The light bulb crusade is bizarre, but at least it is an issue with some basis in reality. As Chris Hayes pointed out last night, the spending bill also bars the Obama administration from following through on a plan -- a plan that originated in the Bush administration -- to trim costs by moving the U.S. Embassy to the Vatican to a building on the same site as the U.S. Embassy to Italy. On the wingnut Internet, this plan morphed into Obama wanting to close the Embassy to the Vatican as revenge for Catholic opposition to the contraception mandate. The wingnut version made its way up the conservative misinformation chain to Jeb Bush and the National Republican Senatorial Committee. The relocated Embassy to the Vatican would be, according to Glenn Kessler, closer to Vatican City than the current one. It would also save a few million dollars a year. Meanwhile, the spending bill also cuts millions in embassy security, because the State Department budget is so bloated, and also #Benghazi.

The Justice Department is now officially banned from doing "Fast and Furious" again, and, more important, the government must admit to stockpiling ammunition in order to keep it out of the hands of patriots:

The legislation restricts the Justice and Homeland Security departments from establishing programs similar to the “Operation Fast and Furious” gun-running program. In response to allegations that the administration has been stockpiling ammunition for use by federal agents, the measure also requires DHS to provide detailed reports on its purchase and use of ammunition.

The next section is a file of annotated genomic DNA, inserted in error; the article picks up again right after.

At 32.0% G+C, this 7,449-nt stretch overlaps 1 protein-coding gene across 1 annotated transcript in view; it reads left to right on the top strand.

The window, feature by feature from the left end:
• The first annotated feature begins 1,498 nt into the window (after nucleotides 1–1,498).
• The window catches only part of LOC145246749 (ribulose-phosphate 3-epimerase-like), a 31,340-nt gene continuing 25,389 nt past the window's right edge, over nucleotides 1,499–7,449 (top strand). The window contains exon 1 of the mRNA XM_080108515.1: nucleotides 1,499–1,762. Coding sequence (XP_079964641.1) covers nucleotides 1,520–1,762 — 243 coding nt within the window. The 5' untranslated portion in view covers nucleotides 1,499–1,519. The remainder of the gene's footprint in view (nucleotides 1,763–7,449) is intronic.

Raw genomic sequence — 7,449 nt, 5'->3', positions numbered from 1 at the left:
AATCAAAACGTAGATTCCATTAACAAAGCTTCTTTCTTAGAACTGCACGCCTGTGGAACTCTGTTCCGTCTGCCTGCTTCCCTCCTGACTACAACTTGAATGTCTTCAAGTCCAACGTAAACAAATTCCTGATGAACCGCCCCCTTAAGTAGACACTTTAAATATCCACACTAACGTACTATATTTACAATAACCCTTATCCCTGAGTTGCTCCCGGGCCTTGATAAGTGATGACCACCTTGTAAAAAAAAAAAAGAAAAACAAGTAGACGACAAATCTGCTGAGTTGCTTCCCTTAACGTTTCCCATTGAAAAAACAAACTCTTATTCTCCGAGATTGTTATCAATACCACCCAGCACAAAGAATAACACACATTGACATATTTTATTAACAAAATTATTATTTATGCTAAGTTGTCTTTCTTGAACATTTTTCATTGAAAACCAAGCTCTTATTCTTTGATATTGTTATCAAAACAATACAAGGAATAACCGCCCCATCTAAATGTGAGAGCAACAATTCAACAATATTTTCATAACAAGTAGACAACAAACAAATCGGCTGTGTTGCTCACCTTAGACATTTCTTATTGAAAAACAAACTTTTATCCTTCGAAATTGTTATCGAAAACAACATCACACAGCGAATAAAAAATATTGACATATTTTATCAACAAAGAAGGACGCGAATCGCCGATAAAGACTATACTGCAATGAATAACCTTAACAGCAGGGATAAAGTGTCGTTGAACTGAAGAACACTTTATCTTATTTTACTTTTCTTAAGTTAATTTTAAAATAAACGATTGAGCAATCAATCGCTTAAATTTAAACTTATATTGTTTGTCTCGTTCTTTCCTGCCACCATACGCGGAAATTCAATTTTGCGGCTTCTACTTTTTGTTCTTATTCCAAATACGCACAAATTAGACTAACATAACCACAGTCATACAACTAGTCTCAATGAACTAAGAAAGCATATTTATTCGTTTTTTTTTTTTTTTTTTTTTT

Do you know where those "allegations" regarding ammo stockpiling came from? InfoWars. Yes, congressional Republicans made damned sure that the omnibus spending bill reflected the concerns of Alex Jones.

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Of course, the idea that the government is heavily arming itself and attempting to disarm the American people in preparation for a violent authoritarian crackdown isn't strictly limited to InfoWars. Lou Dobbs introduced the notion on Fox News, and it was featured in a Daily Caller opinion piece that looks to have been deleted. The far-right conspiratorial "fringe" seems so much less fringe-y when its stories so often get repeated by the Caller and people like Jeb Bush.

The spending bill essentially decides what the federal government will choose to do this year. And in order for it to pass, it had to address conspiracy theories from Alex Jones and WorldNetDaily. Hell of a way to run a country.

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Alex Pareene

Alex Pareene writes about politics for Salon and is the author of "The Rude Guide to Mitt." Email him at apareene@salon.com and follow him on Twitter @pareene

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Alex Jones Conspiracy Theories Fast And Furious Republican Party U.s. Congress Worldnetdaily